Ms. Regina Howard, our older-than-Moses choir director, had a set of rules we were all supposed to abide by on Sunday morning. Don't chew gum. Pay attention to the sermon. No talking. You know, the usual stuff.
Being the only son of the Reverend Isaiah P. Wynn, I was expected to never break the rules. Ever. Which was why I grew more and more irritated as Tony and the rest of the guys in the choir stand kept whispering to each other. Of course, I hadn't been included in the conversation, even though I was sitting smack dab in the middle of the group.
I tugged on Tony's robe. "Will y'all shut up? Y'all are going to get us in trouble."
"Sorry," Tony mumbled, although he didn't look at me. Something in the audience had captured his attention. Whatever it was, it was a lot more interesting than Dad's sermon. I tried to follow his gaze, but nothing or no one special in the congregation caught my eye.
As soon as the guys quieted down, I leaned closer to Tony. "So what were you looking at so hard?" I asked.
"Nothing," he said, his breath sweet with the scent of a green apple Jolly Rancher.
Tony turned toward my father and pretended to pay attention to the sermon, but truth be told, I wasn't even listening to Dad. To be fair, it was kind of hard to pay attention to something you had already heard the night before. I was Dad's soul-saving guinea pig.
"Come on, Tony," I whispered as Dad was about to launch into his final point. "Just tell me what y'all were looking at."
Tony sighed. "Weren't you just saying something about how I needed to shut up? Something about getting into trouble?"
He grinned. "Fifth pew. Third one from the aisle," he said. "The hottie in the black dress."
Had he forgetten where we were? "Tony, I'm not about to--"
"Hey, you're the one that asked," he said. "Don't look if you don't want to. But she kind of looks like Jenn, from a distance."
My gaze raced past the first four pews. Past Delano Jackson, in a striped shirt that looked three sizes too small. Past Mrs. Luretha Mae Madison, with her big white pillbox hat.
And then I saw her. But she wasn't my ex-girlfriend.
"I can't... " I blinked hard, just to make sure I wasn't making a mistake. "I can't believe... "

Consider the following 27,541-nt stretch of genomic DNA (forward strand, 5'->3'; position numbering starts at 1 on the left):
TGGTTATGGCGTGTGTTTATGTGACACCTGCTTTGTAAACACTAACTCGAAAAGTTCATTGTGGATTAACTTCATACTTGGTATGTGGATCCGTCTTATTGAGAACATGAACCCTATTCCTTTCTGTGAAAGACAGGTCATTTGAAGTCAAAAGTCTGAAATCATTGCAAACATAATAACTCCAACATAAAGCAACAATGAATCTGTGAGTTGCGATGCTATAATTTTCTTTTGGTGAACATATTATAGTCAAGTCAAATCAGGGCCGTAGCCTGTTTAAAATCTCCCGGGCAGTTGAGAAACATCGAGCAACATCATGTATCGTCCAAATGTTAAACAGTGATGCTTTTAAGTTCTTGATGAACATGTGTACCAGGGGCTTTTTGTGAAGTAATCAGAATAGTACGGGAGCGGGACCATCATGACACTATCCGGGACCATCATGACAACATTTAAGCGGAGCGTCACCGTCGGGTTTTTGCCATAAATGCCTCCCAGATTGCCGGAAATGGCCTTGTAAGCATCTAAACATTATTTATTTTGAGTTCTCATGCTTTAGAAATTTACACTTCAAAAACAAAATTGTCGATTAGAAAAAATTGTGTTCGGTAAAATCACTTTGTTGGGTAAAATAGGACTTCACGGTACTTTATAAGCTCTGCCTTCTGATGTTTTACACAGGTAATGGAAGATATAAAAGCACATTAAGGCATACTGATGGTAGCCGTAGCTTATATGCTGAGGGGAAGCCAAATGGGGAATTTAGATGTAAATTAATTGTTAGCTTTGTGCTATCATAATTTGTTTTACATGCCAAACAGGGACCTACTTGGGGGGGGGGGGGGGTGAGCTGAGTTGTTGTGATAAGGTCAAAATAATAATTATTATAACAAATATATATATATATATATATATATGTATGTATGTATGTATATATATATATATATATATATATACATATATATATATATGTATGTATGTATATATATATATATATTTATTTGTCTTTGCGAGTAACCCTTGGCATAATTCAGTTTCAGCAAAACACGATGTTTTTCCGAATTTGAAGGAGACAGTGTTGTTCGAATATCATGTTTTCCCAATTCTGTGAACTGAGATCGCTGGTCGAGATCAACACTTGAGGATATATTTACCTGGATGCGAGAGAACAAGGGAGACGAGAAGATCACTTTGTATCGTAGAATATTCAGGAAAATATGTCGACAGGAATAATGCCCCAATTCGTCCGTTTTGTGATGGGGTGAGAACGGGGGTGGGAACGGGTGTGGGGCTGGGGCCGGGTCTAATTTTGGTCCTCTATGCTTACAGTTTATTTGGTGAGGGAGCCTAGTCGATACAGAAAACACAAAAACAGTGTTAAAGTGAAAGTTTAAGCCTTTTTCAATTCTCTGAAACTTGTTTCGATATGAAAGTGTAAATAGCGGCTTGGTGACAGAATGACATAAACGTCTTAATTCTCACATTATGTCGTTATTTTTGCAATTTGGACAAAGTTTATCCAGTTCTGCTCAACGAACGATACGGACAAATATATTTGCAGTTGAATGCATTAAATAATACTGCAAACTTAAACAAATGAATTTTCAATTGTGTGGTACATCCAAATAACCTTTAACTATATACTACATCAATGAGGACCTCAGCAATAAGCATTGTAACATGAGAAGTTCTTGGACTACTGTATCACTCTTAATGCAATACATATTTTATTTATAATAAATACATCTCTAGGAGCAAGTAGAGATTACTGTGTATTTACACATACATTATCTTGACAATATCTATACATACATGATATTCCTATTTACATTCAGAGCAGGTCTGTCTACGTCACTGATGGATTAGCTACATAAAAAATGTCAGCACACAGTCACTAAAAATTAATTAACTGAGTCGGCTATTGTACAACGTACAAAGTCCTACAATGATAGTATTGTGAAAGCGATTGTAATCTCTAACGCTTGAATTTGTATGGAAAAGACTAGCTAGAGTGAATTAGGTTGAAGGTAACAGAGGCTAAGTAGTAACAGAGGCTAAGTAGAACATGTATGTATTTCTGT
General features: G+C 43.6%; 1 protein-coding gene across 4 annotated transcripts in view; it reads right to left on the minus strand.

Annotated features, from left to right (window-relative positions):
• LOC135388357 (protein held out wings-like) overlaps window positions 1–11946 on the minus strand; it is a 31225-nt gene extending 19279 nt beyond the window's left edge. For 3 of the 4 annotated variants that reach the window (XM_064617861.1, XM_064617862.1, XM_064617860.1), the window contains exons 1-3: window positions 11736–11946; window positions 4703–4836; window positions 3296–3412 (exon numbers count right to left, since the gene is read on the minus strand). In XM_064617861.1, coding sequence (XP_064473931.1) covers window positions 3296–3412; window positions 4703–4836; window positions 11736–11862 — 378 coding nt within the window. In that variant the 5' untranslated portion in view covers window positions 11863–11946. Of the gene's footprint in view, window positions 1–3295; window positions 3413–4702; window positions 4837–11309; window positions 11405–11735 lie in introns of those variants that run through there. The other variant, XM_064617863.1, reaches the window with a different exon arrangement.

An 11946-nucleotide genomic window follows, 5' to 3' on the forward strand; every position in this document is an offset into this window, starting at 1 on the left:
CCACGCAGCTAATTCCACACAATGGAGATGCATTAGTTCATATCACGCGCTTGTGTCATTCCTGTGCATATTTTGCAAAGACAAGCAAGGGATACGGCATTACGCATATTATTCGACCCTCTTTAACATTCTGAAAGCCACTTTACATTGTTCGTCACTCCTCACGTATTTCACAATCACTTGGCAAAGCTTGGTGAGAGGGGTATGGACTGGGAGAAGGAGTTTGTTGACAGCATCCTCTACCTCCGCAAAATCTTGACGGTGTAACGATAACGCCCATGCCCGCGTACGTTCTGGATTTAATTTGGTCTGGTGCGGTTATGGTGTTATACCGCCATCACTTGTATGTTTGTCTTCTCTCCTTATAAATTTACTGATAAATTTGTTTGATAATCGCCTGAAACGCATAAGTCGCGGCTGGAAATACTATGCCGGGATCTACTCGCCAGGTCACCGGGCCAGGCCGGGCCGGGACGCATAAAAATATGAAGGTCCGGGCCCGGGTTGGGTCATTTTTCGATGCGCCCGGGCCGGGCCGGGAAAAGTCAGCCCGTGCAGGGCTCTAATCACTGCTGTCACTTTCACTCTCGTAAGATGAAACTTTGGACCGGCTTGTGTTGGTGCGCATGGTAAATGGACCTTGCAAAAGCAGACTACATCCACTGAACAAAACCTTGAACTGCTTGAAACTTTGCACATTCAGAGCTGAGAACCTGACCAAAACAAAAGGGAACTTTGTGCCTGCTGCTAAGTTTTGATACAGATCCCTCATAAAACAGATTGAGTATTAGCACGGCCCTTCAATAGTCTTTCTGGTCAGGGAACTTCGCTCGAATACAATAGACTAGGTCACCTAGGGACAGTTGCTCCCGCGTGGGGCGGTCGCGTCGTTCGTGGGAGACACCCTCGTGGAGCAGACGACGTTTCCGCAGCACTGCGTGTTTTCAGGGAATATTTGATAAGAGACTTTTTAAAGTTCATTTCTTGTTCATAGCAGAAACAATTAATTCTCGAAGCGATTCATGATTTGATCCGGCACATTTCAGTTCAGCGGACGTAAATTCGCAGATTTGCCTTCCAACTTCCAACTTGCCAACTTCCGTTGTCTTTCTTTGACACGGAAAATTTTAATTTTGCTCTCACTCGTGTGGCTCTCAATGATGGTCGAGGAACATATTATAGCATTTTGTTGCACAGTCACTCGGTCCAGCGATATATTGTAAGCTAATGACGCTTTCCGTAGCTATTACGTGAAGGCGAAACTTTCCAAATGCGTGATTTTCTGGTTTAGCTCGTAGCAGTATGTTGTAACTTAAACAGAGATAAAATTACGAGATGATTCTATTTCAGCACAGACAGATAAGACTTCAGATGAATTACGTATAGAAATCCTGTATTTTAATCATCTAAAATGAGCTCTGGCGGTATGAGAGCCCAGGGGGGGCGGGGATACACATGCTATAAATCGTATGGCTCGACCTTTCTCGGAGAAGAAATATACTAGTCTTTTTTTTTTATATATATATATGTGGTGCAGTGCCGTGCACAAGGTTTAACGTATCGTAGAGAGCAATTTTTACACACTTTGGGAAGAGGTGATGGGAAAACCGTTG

"Okay, so maybe she doesn't look like Jenn," Tony said. "Still, she looks good."
I would have nodded, but I was too busy staring at the girl.
No, not girl. Woman.
No, not Jenn. Maddie.
Tony nudged me. "You see what she's wearing?
Any second now, I bet she's going to bust out of that dress."
I frowned. "Shut up."
"I mean it, Tony. Shut up."
He scowled but kept his eyes on Maddie. I wanted to raise my Bible to his face to block his view. She didn't deserve to be gawked at.
Tony did have a point, though. Her dress was awfully formfitting. I didn't realize that she had become so... blessed. But then again, I hadn't seen her in over five years.
I turned back to Tony, who was still staring at her. I dug my elbow into his ribs, hard enough for his breathing to stop.
"Do you have to stare at her like that?" I asked.
He rubbed his side. "Don't blame me. Daniel's the one that started it."
I looked past Tony at the other guys in our row of the choir stand, each of their gazes locked onto Maddie. At least for today, the tenor section of the choir had conveniently chosen to ignore the tenth commandment.
Dad ground through his sermon, finally bringing it to a close in his usual thunderous fashion. The entire congregation leapt to their feet and clapped their hands in praise. Well, almost everyone. Maddie stayed firmly in her seat.
After all the announcements had been made and all the collection plates had been passed around, Dad proclaimed his final amen. Seconds later, Maddie marched toward the door.
I pried off my white choir robe and dumped it into Tony's hands. "Hold on to this for me. I'll be back in a few minutes."
"But what about the youth group meeting?"
"Tell Donna to start without me."
Excerpted from Saving Maddie by Varian Johnson. Copyright © 2010 by Varian Johnson. Excerpted by permission of Delacorte Books for Young Readers, a division of Random House, Inc. All rights reserved. No part of this excerpt may be reproduced or reprinted without permission in writing from the publisher.